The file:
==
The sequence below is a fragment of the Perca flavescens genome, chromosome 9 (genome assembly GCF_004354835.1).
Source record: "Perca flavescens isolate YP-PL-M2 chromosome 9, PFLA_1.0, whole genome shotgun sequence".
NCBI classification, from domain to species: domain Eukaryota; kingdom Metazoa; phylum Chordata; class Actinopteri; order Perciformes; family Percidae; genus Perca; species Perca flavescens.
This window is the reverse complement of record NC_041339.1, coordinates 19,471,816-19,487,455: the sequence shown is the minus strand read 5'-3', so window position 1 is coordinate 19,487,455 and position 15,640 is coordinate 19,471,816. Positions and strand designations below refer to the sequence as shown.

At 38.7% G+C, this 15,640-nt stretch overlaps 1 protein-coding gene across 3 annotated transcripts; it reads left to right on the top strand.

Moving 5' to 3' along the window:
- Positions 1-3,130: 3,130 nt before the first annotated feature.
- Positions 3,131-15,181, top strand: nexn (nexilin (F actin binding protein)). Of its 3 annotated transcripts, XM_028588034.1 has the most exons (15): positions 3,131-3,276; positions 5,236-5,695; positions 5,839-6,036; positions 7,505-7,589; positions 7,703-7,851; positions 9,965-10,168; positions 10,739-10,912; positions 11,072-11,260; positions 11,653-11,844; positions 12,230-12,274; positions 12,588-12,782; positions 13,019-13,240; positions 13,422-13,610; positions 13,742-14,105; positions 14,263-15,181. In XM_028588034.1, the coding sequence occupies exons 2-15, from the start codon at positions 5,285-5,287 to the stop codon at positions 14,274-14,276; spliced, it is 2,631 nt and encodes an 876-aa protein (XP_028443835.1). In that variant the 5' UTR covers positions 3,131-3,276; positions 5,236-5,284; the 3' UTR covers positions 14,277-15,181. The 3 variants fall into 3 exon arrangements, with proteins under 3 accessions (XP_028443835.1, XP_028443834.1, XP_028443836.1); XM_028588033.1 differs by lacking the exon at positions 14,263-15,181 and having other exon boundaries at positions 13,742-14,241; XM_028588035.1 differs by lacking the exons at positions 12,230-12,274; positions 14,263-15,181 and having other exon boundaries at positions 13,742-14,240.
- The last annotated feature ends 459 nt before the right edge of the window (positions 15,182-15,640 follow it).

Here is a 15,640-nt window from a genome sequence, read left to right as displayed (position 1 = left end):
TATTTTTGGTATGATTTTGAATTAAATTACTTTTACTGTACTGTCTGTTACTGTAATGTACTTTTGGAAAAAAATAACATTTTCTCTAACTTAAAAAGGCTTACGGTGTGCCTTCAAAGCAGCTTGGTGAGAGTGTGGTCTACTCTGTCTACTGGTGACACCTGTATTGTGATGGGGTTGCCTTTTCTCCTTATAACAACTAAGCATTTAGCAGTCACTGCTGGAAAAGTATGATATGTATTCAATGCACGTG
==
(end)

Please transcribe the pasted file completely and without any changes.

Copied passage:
The sequence below is a fragment of the Perca flavescens genome, chromosome 9 (genome assembly GCF_004354835.1).
Source record: "Perca flavescens isolate YP-PL-M2 chromosome 9, PFLA_1.0, whole genome shotgun sequence".
NCBI classification, from domain to species: domain Eukaryota; kingdom Metazoa; phylum Chordata; class Actinopteri; order Perciformes; family Percidae; genus Perca; species Perca flavescens.
This window is the reverse complement of record NC_041339.1, coordinates 19,471,816-19,487,455: the sequence shown is the minus strand read 5'-3', so window position 1 is coordinate 19,487,455 and position 15,640 is coordinate 19,471,816. Positions and strand designations below refer to the sequence as shown.

At 38.7% G+C, this 15,640-nt stretch overlaps 1 protein-coding gene across 3 annotated transcripts; it reads left to right on the top strand.

Moving 5' to 3' along the window:
- Positions 1-3,130: 3,130 nt before the first annotated feature.
- Positions 3,131-15,181, top strand: nexn (nexilin (F actin binding protein)). Of its 3 annotated transcripts, XM_028588034.1 has the most exons (15): positions 3,131-3,276; positions 5,236-5,695; positions 5,839-6,036; positions 7,505-7,589; positions 7,703-7,851; positions 9,965-10,168; positions 10,739-10,912; positions 11,072-11,260; positions 11,653-11,844; positions 12,230-12,274; positions 12,588-12,782; positions 13,019-13,240; positions 13,422-13,610; positions 13,742-14,105; positions 14,263-15,181. In XM_028588034.1, the coding sequence occupies exons 2-15, from the start codon at positions 5,285-5,287 to the stop codon at positions 14,274-14,276; spliced, it is 2,631 nt and encodes an 876-aa protein (XP_028443835.1). In that variant the 5' UTR covers positions 3,131-3,276; positions 5,236-5,284; the 3' UTR covers positions 14,277-15,181. The 3 variants fall into 3 exon arrangements, with proteins under 3 accessions (XP_028443835.1, XP_028443834.1, XP_028443836.1); XM_028588033.1 differs by lacking the exon at positions 14,263-15,181 and having other exon boundaries at positions 13,742-14,241; XM_028588035.1 differs by lacking the exons at positions 12,230-12,274; positions 14,263-15,181 and having other exon boundaries at positions 13,742-14,240.
- The last annotated feature ends 459 nt before the right edge of the window (positions 15,182-15,640 follow it).

Here is a 15,640-nt window from a genome sequence, read left to right as displayed (position 1 = left end):
TATTTTTGGTATGATTTTGAATTAAATTACTTTTACTGTACTGTCTGTTACTGTAATGTACTTTTGGAAAAAAATAACATTTTCTCTAACTTAAAAAGGCTTACGGTGTGCCTTCAAAGCAGCTTGGTGAGAGTGTGGTCTACTCTGTCTACTGGTGACACCTGTATTGTGATGGGGTTGCCTTTTCTCCTTATAACAACTAAGCATTTAGCAGTCACTGCTGGAAAAGTATGATATGTATTCAATGCACGTG